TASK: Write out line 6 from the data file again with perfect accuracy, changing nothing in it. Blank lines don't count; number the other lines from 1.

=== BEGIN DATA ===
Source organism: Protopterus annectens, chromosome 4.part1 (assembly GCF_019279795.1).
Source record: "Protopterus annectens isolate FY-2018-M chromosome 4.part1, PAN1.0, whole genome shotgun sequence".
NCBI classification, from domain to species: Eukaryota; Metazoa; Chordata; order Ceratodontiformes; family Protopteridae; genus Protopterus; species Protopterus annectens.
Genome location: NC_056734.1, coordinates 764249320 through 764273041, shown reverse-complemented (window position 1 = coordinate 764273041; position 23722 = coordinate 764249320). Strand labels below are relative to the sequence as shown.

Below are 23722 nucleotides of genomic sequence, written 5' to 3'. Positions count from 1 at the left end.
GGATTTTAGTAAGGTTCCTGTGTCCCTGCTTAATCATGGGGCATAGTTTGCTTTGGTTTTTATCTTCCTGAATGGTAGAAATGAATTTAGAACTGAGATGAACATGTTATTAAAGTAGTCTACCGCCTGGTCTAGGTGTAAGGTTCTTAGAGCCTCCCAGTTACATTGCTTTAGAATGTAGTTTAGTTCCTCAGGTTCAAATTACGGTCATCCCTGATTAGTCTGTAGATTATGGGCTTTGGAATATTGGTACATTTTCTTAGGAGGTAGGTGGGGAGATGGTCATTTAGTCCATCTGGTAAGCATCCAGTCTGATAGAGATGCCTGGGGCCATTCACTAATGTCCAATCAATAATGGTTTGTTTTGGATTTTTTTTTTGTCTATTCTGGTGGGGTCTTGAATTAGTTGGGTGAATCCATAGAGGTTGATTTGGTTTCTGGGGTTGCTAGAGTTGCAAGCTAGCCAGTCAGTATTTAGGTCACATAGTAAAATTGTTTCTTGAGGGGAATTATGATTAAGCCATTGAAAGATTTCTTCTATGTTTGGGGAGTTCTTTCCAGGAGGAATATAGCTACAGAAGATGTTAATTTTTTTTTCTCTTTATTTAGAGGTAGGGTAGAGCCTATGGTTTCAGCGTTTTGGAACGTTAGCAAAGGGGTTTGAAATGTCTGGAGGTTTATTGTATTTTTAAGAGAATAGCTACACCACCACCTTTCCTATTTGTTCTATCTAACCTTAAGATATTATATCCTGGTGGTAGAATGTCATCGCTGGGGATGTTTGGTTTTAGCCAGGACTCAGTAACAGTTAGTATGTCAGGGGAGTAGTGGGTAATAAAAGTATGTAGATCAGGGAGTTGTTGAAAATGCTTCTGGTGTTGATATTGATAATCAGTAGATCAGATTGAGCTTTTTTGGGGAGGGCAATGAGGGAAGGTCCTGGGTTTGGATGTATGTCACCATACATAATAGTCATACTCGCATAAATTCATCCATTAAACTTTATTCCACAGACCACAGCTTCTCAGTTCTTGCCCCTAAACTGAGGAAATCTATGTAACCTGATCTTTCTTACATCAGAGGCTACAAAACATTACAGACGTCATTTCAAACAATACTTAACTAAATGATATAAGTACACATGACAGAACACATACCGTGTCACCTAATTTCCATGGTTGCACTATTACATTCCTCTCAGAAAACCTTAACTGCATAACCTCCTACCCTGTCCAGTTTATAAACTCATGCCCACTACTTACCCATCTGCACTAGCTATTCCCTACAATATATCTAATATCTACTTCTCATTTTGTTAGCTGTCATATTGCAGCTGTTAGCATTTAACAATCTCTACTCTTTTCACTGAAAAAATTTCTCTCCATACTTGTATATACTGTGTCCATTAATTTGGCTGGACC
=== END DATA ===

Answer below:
GGATTTTAGTAAGGTTCCTGTGTCCCTGCTTAATCATGGGGCATAGTTTGCTTTGGTTTTTATCTTCCTGAATGGTAGAAATGAATTTAGAACTGAGATGAACATGTTATTAAAGTAGTCTACCGCCTGGTCTAGGTGTAAGGTTCTTAGAGCCTCCCAGTTACATTGCTTTAGAATGTAGTTTAGTTCCTCAGGTTCAAATTACGGTCATCCCTGATTAGTCTGTAGATTATGGGCTTTGGAATATTGGTACATTTTCTTAGGAGGTAGGTGGGGAGATGGTCATTTAGTCCATCTGGTAAGCATCCAGTCTGATAGAGATGCCTGGGGCCATTCACTAATGTCCAATCAATAATGGTTTGTTTTGGATTTTTTTTTTGTCTATTCTGGTGGGGTCTTGAATTAGTTGGGTGAATCCATAGAGGTTGATTTGGTTTCTGGGGTTGCTAGAGTTGCAAGCTAGCCAGTCAGTATTTAGGTCACATAGTAAAATTGTTTCTTGAGGGGAATTATGATTAAGCCATTGAAAGATTTCTTCTATGTTTGGGGAGTTCTTTCCAGGAGGAATATAGCTACAGAAGATGTTAATTTTTTTTTCTCTTTATTTAGAGGTAGGGTAGAGCCTATGGTTTCAGCGTTTTGGAACGTTAGCAAAGGGGTTTGAAATGTCTGGAGGTTTATTGTATTTTTAAGAGAATAGCTACACCACCACCTTTCCTATTTGTTCTATCTAACCTTAAGATATTATATCCTGGTGGTAGAATGTCATCGCTGGGGATGTTTGGTTTTAGCCAGGACTCAGTAACAGTTAGTATGTCAGGGGAGTAGTGGGTAATAAAAGTATGTAGATCAGGGAGTTGTTGAAAATGCTTCTGGTGTTGATATTGATAATCAGTAGATCAGATTGAGCTTTTTTGGGGAGGGCAATGAGGGAAGGTCCTGGGTTTGGATGTATGTCACCATACATAATAGTCATACTCGCATAAATTCATCCATTAAACTTTATTCCACAGACCACAGCTTCTCAGTTCTTGCCCCTAAACTGAGGAAATCTATGTAACCTGATCTTTCTTACATCAGAGGCTACAAAACATTACAGACGTCATTTCAAACAATACTTAACTAAATGATATAAGTACACATGACAGAACACATACCGTGTCACCTAATTTCCATGGTTGCACTATTACATTCCTCTCAGAAAACCTTAACTGCATAACCTCCTACCCTGTCCAGTTTATAAACTCATGCCCACTACTTACCCATCTGCACTAGCTATTCCCTACAATATATCTAATATCTACTTCTCATTTTGTTAGCTGTCATATTGCAGCTGTTAGCATTTAACAATCTCTACTCTTTTCACTGAAAAAATTTCTCTCCATACTTGTATATACTGTGTCCATTAATTTGGCTGGACC